It is difficult to compare our measured severe lymphedema rate of 0.5% with that of other series, as severe lymphedema after SLNB is rarely recorded or quantified as a measured value in the literature. Similar to the present study, Petrek et al1 defined severe lymphedema as a measured difference of more than 2 inches (5.08 cm). At 20 years, 13% of patients who underwent ALND were classified as having severe lymphedema. Sener et al19 defined postoperative arm volume differences of greater than 40% as severe lymphedema, but do not report its incidence. Others define it subjectively by patient report2,5,8,13 or as the need to wear a compression garment.20 To date, no series has reported severe lymphedema, as defined by arm measurements, in a patient after SLNB. However, as defined by patient report, Blanchard et al20 described the presence of subjective severe lymphedema after SLNB in four (0.6%) of 685 women, and Leidenius et al13 report it in one (1%) of 92 women. These values are similar to the observed 0.5% incidence of measured severe lymphedema in women who underwent SLNB in the present series.

In the current series, the risk factors that were significantly associated with the presence of lymphedema at a median of 5 years were greater body weight, higher BMI, infection, or injury. Obesity, increasing BMI, and weight gain are commonly recognized as risk factors for lymphedema.1,16,21 Although injury and infection have also been described as increasing the risk of lymphedema, the influence of these factors must be carefully examined. Both variables are dependent on patient recall. Although both seem to be significant risk factors, it is possible that women with lymphedema recall an inciting infection or injury more readily than a woman without lymphedema. Furthermore, it is possible that women with lymphedema are at higher risk of developing infection. Even injuries might be more commonly reported if women with lymphedema have greater difficulty recovering from injury, making it more memorable.

There are additional limitations of the current study. Because the patients were not randomly assigned to a treatment arm, the surgical procedure is almost entirely confounded by disease stage in this series. Also, as in nearly all other series, we used circumferential arm measurements, which, as opposed to volume displacement methods, will not detect those patients with isolated hand edema, therefore underestimating the incidence of lymphedema.

Circumferential arm measurements represent an objective method to determine the presence of lymphedema and cannot be influenced by sensory changes such as numbness or pain that are common after axillary surgery22 and can influence patient perceptions. However, measurements may not be the most reliable indicator of clinically significant lymphedema. An ipsilateral calculated measurement difference of more than 2 cm may be severely disfiguring in a thin woman and unnoticeable in an obese one. In addition, the influence of patient perceptions in the setting of lymphedema cannot be underestimated. It is likely that both objective upper-extremity measurements and symptom assessment are needed to determine the true prevalence of clinically significant lymphedema. We have reported our findings with regard to patient perceptions of lymphedema in an accompanying separate report.23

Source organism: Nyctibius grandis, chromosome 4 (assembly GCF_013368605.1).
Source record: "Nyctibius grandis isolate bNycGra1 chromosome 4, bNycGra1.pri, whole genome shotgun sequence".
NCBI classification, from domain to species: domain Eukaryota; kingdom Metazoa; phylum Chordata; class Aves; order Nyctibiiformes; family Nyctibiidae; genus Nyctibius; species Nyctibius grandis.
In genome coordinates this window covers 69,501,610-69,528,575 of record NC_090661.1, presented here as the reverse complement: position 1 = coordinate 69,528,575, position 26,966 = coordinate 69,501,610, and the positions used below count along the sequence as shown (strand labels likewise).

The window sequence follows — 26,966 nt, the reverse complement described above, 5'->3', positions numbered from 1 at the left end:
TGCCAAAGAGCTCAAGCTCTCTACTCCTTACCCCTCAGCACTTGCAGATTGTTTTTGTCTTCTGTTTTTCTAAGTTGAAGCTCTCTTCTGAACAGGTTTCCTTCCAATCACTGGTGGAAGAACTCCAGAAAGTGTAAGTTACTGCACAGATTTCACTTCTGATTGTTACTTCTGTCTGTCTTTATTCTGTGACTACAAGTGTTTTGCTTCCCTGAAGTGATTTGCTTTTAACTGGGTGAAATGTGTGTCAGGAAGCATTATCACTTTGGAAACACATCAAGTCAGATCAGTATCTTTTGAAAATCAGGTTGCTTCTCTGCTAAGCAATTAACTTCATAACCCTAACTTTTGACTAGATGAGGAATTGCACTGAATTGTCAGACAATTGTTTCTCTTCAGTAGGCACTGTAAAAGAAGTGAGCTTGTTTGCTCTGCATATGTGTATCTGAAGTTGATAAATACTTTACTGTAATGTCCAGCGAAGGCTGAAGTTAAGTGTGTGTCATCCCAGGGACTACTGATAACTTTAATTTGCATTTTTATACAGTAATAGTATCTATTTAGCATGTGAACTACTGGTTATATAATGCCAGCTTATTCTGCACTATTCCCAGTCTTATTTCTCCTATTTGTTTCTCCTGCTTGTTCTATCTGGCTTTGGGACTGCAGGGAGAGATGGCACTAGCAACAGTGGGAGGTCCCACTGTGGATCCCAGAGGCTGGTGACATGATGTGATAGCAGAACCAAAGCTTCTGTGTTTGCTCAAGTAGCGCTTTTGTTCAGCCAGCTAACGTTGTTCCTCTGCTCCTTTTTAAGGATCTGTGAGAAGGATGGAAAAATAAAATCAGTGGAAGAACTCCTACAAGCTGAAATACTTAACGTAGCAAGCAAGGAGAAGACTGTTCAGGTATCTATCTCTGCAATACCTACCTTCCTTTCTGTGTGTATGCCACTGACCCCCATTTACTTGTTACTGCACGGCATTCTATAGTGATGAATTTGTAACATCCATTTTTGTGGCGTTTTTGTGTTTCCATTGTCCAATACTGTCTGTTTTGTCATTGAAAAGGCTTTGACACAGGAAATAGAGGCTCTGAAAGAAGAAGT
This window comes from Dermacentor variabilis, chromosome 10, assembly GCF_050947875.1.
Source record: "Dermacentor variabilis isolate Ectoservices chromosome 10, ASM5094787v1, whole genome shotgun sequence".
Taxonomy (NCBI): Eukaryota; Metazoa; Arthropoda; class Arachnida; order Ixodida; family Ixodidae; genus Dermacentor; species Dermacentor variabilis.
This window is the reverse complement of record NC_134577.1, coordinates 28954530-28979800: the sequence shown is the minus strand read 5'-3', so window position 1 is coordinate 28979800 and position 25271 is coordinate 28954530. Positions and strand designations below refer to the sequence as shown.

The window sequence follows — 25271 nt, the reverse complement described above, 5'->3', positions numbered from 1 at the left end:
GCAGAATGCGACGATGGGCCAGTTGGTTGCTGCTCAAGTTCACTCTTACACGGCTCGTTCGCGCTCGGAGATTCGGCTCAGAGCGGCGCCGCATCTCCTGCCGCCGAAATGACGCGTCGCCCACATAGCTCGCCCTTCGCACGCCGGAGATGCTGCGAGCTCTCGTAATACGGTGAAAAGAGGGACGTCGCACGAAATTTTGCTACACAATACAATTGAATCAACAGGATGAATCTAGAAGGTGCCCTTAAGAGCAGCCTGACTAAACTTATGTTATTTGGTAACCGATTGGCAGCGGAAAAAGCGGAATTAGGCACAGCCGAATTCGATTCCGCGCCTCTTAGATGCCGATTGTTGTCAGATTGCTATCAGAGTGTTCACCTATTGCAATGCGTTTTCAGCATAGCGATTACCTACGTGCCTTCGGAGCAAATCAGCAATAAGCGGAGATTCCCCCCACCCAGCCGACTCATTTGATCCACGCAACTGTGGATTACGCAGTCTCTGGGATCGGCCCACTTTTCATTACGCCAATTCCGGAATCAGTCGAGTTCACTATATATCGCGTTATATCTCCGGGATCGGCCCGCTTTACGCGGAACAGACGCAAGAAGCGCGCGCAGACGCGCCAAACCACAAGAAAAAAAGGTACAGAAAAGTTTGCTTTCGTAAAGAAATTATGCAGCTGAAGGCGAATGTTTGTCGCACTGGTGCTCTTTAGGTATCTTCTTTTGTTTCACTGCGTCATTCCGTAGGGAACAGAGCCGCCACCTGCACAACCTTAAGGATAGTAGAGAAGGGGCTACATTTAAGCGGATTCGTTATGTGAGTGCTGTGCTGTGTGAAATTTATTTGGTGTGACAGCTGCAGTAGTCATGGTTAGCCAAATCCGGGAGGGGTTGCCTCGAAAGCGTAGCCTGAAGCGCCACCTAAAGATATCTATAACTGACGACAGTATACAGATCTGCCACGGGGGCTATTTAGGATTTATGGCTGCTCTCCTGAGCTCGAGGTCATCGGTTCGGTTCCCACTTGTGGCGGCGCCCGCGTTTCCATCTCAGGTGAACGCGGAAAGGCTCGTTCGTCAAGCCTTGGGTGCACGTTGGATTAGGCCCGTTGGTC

In conclusion, SLNB results in significantly less frequent lymphedema than ALND. At a median of 5 years after SLNB, approximately 5% of women will develop lymphedema. It is possible that this proportion will continue to increase with time, although data regarding the incidence of lymphedema after ALND suggest that the large majority of those who will ultimately develop it have done so by 5 years. The technique of SLNB has certainly reduced the morbidity associated with axillary staging for breast cancer; however, there remains a small but significant risk of measured lymphedema.


The author(s) indicated no potential conflicts of interest.


Conception and design: Mary J. Wright, Katherine T. Morris, Gladys L. Giron, Elyn R. Riedel, Kimberly J. Van Zee

Collection and assembly of data: Sarah A. McLaughlin, Michelle R. Sampson, Julia P. Brockway, Kimberly J. Van Zee

Data analysis and interpretation: Sarah A. McLaughlin, Karen E. Hurley, Elyn R. Riedel, Kimberly J. Van Zee

Manuscript writing: Sarah A. McLaughlin, Kimberly J. Van Zee

Final approval of manuscript: Sarah A. McLaughlin, Mary J. Wright, Katherine T. Morris, Gladys L. Giron, Michelle R. Sampson, Julia P. Brockway, Karen E. Hurley, Elyn R. Riedel, Kimberly J. Van Zee


published online ahead of print at on October 6, 2008.

Supported by National Cancer Institute Grant No. K07 CA109236 (K.E.H.).

Presented in part at the 60th Annual Cancer Symposium of the Society of Surgical Oncology, March 15-18, 2007, Washington, DC, and at the American Society of Clinical Oncology Breast Symposium, September 7-8, 2007, San Francisco, CA.

Authors’ disclosures of potential conflicts of interest and author contributions are found at the end of this article.